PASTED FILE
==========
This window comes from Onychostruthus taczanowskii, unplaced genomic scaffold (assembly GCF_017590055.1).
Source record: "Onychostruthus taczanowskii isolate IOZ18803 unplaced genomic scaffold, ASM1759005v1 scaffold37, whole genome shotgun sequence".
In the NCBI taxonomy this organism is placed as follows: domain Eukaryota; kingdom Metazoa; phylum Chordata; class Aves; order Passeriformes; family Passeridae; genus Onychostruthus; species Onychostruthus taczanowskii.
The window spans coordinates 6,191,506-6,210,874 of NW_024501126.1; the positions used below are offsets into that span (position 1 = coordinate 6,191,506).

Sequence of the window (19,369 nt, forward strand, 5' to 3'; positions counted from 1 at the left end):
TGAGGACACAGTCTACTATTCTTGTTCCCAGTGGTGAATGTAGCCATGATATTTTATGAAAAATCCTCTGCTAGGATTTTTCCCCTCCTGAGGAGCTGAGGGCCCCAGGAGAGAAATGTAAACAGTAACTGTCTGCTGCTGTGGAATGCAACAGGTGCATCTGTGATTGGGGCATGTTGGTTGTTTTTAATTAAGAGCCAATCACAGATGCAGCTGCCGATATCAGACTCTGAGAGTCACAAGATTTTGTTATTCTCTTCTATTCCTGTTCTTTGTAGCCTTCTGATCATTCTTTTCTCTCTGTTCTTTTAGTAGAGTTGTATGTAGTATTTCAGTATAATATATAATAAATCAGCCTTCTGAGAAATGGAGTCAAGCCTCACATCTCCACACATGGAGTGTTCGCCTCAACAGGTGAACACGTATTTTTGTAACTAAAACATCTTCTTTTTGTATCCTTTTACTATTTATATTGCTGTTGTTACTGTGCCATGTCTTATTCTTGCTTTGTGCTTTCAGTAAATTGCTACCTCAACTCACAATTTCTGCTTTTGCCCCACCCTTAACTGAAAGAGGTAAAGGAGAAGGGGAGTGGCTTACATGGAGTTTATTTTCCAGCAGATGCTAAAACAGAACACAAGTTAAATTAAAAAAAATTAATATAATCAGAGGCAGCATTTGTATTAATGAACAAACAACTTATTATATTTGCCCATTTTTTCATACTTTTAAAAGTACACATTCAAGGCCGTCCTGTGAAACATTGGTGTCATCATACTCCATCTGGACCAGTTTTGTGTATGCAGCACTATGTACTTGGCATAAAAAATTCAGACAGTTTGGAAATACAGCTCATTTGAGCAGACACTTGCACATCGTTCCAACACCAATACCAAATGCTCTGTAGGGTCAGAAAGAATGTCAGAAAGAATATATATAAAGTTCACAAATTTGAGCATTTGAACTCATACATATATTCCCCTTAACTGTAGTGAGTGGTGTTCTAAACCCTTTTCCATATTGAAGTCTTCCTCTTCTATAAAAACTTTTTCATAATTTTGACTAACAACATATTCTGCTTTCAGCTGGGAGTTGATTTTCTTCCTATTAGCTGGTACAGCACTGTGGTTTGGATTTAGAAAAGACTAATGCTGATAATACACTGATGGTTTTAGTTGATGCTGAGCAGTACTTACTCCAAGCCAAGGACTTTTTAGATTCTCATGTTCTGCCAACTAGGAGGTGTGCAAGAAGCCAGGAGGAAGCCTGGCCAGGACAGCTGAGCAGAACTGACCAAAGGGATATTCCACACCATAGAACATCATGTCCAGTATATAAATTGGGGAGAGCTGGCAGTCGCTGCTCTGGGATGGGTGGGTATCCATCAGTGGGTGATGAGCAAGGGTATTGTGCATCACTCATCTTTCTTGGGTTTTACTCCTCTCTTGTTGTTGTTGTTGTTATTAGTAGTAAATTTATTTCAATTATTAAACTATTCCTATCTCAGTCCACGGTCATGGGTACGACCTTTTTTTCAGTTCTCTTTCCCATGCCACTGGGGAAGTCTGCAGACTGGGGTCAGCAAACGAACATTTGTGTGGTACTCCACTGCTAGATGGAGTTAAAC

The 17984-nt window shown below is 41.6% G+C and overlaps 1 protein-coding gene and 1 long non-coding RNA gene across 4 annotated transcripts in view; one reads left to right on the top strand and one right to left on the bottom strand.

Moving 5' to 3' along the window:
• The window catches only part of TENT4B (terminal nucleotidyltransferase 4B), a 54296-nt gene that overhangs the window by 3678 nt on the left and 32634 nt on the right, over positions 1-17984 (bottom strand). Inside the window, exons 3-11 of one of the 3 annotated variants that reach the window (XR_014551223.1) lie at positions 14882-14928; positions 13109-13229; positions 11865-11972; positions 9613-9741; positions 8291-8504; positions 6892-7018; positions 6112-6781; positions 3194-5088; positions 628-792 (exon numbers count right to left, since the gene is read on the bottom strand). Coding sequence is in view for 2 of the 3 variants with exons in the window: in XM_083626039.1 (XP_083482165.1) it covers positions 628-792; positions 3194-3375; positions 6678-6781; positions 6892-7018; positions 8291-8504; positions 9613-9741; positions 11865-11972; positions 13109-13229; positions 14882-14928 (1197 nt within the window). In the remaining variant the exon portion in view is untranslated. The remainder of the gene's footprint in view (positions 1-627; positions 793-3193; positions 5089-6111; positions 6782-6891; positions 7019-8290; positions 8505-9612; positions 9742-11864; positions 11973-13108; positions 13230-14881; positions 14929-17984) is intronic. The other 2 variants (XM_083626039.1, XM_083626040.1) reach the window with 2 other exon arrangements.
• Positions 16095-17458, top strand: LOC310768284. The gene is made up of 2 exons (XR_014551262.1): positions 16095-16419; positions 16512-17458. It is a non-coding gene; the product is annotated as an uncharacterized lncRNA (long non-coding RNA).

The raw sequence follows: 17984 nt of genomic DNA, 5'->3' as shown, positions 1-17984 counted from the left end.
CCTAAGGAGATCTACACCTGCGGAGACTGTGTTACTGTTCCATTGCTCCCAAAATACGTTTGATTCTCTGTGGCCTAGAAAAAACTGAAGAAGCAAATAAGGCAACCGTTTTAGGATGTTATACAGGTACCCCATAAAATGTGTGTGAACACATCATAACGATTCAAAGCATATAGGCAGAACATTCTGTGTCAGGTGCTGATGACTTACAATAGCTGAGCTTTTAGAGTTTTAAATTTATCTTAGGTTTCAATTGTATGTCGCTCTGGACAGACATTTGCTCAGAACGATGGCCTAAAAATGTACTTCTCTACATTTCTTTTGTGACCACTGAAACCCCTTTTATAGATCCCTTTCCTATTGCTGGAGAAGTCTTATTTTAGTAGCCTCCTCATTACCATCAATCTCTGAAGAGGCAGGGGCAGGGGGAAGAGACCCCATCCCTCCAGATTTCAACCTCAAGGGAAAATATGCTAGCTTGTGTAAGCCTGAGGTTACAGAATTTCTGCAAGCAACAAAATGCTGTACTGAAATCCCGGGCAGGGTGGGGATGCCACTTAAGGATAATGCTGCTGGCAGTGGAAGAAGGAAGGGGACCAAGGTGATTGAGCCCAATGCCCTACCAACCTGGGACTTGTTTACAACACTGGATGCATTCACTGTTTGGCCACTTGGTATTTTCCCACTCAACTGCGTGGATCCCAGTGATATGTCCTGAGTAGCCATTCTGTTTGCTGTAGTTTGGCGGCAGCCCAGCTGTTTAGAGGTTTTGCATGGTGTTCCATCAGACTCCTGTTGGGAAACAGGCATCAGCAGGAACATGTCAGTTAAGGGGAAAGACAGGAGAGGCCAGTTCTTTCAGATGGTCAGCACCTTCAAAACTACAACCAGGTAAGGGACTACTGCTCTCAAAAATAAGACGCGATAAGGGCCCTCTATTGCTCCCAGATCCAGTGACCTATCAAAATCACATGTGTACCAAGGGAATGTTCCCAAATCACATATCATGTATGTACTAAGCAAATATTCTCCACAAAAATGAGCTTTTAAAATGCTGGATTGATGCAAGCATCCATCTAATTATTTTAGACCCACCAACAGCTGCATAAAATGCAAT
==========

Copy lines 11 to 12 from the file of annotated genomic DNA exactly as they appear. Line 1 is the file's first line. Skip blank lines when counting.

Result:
The raw sequence follows: 17984 nt of genomic DNA, 5'->3' as shown, positions 1-17984 counted from the left end.
CCTAAGGAGATCTACACCTGCGGAGACTGTGTTACTGTTCCATTGCTCCCAAAATACGTTTGATTCTCTGTGGCCTAGAAAAAACTGAAGAAGCAAATAAGGCAACCGTTTTAGGATGTTATACAGGTACCCCATAAAATGTGTGTGAACACATCATAACGATTCAAAGCATATAGGCAGAACATTCTGTGTCAGGTGCTGATGACTTACAATAGCTGAGCTTTTAGAGTTTTAAATTTATCTTAGGTTTCAATTGTATGTCGCTCTGGACAGACATTTGCTCAGAACGATGGCCTAAAAATGTACTTCTCTACATTTCTTTTGTGACCACTGAAACCCCTTTTATAGATCCCTTTCCTATTGCTGGAGAAGTCTTATTTTAGTAGCCTCCTCATTACCATCAATCTCTGAAGAGGCAGGGGCAGGGGGAAGAGACCCCATCCCTCCAGATTTCAACCTCAAGGGAAAATATGCTAGCTTGTGTAAGCCTGAGGTTACAGAATTTCTGCAAGCAACAAAATGCTGTACTGAAATCCCGGGCAGGGTGGGGATGCCACTTAAGGATAATGCTGCTGGCAGTGGAAGAAGGAAGGGGACCAAGGTGATTGAGCCCAATGCCCTACCAACCTGGGACTTGTTTACAACACTGGATGCATTCACTGTTTGGCCACTTGGTATTTTCCCACTCAACTGCGTGGATCCCAGTGATATGTCCTGAGTAGCCATTCTGTTTGCTGTAGTTTGGCGGCAGCCCAGCTGTTTAGAGGTTTTGCATGGTGTTCCATCAGACTCCTGTTGGGAAACAGGCATCAGCAGGAACATGTCAGTTAAGGGGAAAGACAGGAGAGGCCAGTTCTTTCAGATGGTCAGCACCTTCAAAACTACAACCAGGTAAGGGACTACTGCTCTCAAAAATAAGACGCGATAAGGGCCCTCTATTGCTCCCAGATCCAGTGACCTATCAAAATCACATGTGTACCAAGGGAATGTTCCCAAATCACATATCATGTATGTACTAAGCAAATATTCTCCACAAAAATGAGCTTTTAAAATGCTGGATTGATGCAAGCATCCATCTAATTATTTTAGACCCACCAACAGCTGCATAAAATGCAAT